Author(s): Hefferin ML, Tomkinson AE
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Abstract The repair of DNA double-strand breaks (DSBs) is critical for maintaining genome stability. Although the non-homologous end joining (NHEJ) pathway frequently results in minor changes in DNA sequence at the break site and occasionally the joining of previously unlinked DNA molecules, it is a major contributor to cell survival following exposure of mammalian cells to agents that cause DSBs. This repair mechanism is conserved in lower eukaryotes and in some prokaryotes although the majority of DSBs are repaired by recombinational repair pathways in these organisms. Here we will describe the biochemical properties of NHEJ factors from bacteria, Saccharomyces cerevisiae and mammals, and how physical and functional interactions among these factors co-ordinate the repair of DSBs.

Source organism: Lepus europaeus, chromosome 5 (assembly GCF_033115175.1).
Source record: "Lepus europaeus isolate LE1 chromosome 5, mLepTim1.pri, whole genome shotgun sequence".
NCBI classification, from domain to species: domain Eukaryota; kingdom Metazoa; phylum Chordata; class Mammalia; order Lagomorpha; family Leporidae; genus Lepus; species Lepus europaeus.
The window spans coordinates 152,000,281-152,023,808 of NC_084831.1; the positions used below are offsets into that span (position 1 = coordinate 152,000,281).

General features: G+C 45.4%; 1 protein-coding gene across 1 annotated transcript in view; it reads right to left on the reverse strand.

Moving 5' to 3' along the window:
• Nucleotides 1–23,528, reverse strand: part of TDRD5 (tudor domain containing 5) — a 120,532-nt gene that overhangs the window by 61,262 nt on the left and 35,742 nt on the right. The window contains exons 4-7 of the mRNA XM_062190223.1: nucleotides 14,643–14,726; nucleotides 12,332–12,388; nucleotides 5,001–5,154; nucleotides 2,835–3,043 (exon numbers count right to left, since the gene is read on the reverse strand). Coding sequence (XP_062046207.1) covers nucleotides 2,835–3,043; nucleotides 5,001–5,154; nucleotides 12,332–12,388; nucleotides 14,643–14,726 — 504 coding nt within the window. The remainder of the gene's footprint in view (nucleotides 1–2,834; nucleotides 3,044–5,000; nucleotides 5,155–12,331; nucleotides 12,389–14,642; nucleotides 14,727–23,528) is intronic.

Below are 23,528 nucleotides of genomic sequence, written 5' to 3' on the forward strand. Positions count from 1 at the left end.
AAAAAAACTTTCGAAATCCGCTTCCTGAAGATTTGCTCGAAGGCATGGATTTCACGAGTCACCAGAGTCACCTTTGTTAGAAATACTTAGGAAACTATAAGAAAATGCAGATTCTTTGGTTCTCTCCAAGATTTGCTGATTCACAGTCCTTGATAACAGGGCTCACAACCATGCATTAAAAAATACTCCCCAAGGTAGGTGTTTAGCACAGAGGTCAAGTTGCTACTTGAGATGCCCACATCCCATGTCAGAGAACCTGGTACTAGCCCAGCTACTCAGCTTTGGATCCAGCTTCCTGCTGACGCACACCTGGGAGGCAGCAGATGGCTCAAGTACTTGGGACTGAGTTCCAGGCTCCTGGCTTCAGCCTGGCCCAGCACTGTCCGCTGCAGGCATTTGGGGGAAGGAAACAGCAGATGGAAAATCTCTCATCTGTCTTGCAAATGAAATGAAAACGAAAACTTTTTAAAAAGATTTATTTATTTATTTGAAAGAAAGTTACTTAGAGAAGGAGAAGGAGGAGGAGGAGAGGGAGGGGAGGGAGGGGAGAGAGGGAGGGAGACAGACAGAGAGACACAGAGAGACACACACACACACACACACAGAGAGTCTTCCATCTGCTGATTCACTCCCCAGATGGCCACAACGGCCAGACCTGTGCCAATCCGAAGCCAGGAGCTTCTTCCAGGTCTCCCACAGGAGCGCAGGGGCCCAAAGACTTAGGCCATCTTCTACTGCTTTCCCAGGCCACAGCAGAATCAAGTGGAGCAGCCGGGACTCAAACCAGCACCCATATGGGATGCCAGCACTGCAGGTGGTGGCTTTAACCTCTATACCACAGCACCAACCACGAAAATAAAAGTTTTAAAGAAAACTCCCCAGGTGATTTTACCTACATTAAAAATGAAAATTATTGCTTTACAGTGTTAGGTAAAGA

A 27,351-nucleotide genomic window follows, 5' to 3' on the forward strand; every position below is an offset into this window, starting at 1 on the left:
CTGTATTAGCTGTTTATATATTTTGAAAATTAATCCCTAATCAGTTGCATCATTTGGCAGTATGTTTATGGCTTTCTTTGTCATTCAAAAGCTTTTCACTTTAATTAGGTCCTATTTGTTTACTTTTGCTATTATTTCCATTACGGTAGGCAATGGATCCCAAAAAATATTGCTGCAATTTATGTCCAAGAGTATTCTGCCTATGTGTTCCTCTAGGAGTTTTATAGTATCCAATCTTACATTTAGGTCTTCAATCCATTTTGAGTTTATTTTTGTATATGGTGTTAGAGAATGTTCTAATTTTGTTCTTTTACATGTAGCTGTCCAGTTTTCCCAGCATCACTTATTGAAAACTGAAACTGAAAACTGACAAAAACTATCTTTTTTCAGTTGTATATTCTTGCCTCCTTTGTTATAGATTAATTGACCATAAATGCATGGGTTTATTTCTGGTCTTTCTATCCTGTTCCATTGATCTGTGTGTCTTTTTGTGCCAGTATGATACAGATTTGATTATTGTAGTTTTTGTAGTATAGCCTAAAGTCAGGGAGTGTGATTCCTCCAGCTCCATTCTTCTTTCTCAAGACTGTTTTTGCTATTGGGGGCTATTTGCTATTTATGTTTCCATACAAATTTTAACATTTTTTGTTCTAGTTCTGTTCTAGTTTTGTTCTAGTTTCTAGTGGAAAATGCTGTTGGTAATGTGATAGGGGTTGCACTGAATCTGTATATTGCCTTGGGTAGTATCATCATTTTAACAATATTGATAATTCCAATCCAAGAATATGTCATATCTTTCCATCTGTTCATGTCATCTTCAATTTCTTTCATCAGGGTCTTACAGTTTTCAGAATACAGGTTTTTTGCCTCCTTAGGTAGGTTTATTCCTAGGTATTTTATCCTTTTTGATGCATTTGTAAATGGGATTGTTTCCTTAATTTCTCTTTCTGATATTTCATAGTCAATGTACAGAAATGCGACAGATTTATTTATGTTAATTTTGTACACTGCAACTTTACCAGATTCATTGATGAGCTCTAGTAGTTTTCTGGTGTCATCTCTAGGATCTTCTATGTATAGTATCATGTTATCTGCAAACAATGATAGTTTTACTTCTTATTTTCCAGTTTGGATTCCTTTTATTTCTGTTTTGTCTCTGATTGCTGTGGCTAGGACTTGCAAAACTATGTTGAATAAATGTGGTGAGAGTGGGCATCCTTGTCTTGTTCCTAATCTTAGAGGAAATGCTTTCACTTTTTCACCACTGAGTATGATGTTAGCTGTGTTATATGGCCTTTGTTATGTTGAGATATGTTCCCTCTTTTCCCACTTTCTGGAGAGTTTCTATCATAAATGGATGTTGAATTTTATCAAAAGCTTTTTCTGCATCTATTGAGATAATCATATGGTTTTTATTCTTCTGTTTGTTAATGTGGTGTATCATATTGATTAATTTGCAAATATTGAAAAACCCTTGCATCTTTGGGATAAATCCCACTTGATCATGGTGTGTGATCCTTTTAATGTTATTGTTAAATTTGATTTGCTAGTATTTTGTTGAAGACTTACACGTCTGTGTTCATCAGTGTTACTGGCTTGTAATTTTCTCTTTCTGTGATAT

This article was published in DNA Repair (Amst)
and referenced in Journal of Neurological Disorders